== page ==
It is often said that as people, we are who and where we are today because of the choices we have made prior, and I believe this to hold significant merit. In my “It has been a fun 15 years” post, I shared with you many of the stops along my journey here at Microsoft, and quite often, one path was created directly from the outcome of the previous one. As it turns out, those paths became a reality based on the decisions I had made before, including the numerous “pilot projects” I took on that literally created the next opportunity. While all of these are an important part of my journey to today, when I look back on this Father’s Day, I can’t help but reflect on one critical decision that enabled all of these steps to be possible, and the decision wasn’t even mine.
Several years before I ever came to Microsoft, my wife and I made the personal decision to uproot our lives and move back to our home state to be closer to our families due to medical circumstances on my wife’s side of the family. It was absolutely the right move to make and enabled my wife to have the time she needed to have with her family and I am thankful we made that decision. This decision did come with the reality that I needed a new job though as we had moved states. (and no, that’s still not the decision I am referring to as the one I am reflecting on). The decision I am referring to, which enabled the other opportunities to become a reality was one made by my father.
While I had been working in the computer industry prior, I had become pretty good at what I did, and had recently come up with a new way to deliver the solutions (such as Microsoft products) that companies wanted in a whole new way. As we were still very early in our lives and careers, I proposed to my wife that I try starting my own company, built on the concept mentioned above, instead of just going to work for someone else. She agreed it was worth a shot. This still left the challenges of: 1) How would we afford a location to run the company from? 2) How would we secure the loans we needed? etc.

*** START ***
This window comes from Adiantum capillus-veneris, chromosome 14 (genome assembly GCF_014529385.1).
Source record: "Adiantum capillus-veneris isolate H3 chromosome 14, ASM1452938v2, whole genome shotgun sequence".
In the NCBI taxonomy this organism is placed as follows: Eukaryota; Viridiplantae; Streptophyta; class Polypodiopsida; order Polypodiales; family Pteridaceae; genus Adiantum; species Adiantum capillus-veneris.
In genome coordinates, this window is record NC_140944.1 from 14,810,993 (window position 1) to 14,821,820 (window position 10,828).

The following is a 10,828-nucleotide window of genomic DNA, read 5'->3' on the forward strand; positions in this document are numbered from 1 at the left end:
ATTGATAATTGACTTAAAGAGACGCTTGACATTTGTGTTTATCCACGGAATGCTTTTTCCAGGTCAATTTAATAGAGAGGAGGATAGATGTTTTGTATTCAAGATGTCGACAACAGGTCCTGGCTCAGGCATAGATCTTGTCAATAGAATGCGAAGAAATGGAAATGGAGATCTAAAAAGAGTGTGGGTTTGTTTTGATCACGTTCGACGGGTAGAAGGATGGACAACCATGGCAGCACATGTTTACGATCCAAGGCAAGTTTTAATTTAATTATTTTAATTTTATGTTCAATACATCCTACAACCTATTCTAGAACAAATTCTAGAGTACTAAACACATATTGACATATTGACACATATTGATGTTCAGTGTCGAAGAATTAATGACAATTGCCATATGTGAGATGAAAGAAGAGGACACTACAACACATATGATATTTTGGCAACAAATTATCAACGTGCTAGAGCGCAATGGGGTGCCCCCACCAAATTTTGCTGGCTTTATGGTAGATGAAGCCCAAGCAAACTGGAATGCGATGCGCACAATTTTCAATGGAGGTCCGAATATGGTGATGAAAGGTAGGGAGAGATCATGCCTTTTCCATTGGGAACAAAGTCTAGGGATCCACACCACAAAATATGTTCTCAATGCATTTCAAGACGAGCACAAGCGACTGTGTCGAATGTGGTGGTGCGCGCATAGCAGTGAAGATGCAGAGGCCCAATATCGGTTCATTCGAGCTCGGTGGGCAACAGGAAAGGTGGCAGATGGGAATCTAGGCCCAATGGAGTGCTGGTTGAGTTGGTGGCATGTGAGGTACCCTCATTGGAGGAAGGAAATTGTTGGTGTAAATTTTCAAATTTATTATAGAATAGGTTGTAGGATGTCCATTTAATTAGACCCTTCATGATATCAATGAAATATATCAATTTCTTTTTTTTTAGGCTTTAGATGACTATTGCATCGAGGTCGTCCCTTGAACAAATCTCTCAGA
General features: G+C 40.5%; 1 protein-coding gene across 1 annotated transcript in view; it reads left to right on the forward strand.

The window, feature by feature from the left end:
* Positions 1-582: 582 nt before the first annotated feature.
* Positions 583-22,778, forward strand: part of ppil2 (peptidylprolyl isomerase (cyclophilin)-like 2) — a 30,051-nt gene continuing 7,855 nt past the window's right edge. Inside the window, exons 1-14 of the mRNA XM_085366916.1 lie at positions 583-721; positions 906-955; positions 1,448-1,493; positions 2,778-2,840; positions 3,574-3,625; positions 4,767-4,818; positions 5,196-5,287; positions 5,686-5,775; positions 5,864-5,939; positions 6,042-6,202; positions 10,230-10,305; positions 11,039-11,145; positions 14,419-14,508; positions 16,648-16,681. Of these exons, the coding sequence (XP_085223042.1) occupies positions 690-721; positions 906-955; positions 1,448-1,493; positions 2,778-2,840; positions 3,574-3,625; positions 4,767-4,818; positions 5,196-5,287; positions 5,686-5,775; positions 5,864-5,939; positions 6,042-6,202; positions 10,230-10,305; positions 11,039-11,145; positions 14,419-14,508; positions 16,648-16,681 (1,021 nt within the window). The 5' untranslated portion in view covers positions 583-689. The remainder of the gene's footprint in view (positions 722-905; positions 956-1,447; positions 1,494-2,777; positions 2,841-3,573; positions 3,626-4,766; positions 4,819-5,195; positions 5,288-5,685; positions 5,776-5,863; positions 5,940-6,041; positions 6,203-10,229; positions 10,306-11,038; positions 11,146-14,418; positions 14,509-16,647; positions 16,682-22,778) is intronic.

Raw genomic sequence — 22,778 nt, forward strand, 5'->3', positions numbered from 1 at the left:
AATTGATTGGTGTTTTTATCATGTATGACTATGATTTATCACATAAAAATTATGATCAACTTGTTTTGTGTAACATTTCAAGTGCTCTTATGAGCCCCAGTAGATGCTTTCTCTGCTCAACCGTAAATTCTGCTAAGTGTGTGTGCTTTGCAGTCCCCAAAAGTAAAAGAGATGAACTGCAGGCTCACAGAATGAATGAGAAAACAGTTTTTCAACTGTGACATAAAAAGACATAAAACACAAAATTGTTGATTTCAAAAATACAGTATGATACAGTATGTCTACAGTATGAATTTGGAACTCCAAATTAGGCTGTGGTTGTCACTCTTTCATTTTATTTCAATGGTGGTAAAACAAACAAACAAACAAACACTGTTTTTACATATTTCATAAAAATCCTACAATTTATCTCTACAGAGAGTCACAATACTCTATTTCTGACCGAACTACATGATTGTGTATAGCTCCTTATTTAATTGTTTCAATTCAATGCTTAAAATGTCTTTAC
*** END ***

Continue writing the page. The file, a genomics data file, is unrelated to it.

When I approached my family with this idea, my father (and my mother), who could have easily told me I was absolutely nuts for wanting to start my own computer based company as an early 20 something year-old (and he would have had a million reasons to do so), instead took a chance on me and placed his bets on me. Not only did they offer to let me run the company from their basement (which had plenty of space for me to setup the computers I needed, stock inventory, and pack and ship the products) rent free, but they also co-signed the papers we needed at the bank to get us up and running. As with any new startup, we faced many challenges along the way. Throughout it all, he continued to believe in me and bet on me.
Just a few short years later, my company had grown and expanded to the point where we moved out of my parent’s basement and into our own building space. From here, the company evolved to now offering not only the hardware and software solutions we used to, but also custom-built PCs, networking services, training, and more, which allowed us to grow to have customers spanning 25 countries. It was this success that opened the doors at Microsoft and had them wanting me to join their company to take on the partner business in our Midwest area, which began the 15 year journey I shared in my “It has been a fun 15 years” post.
So on this Father’s Day, I humbly reflect back on the decision made by my Father (and mother) to believe in and bet on me when I approached them with the crazy idea of starting my own company, just a few year after leaving college. It was this decision that enabled me to accomplish what I did, which opened the doors that it did, which allowed me to make the decisions I did, which led me to where I am today.
I know I can never say it enough, but thank you, Dad, for believing in me and giving me the chances you did throughout my life. I love you, and I truly appreciate it, and you. Happy Father’s Day to you, and to all of the Dad’s out there across the world, for believing in your children and creating the opportunities you do for us all to take on the world of today, and create the world of tomorrow for our children.
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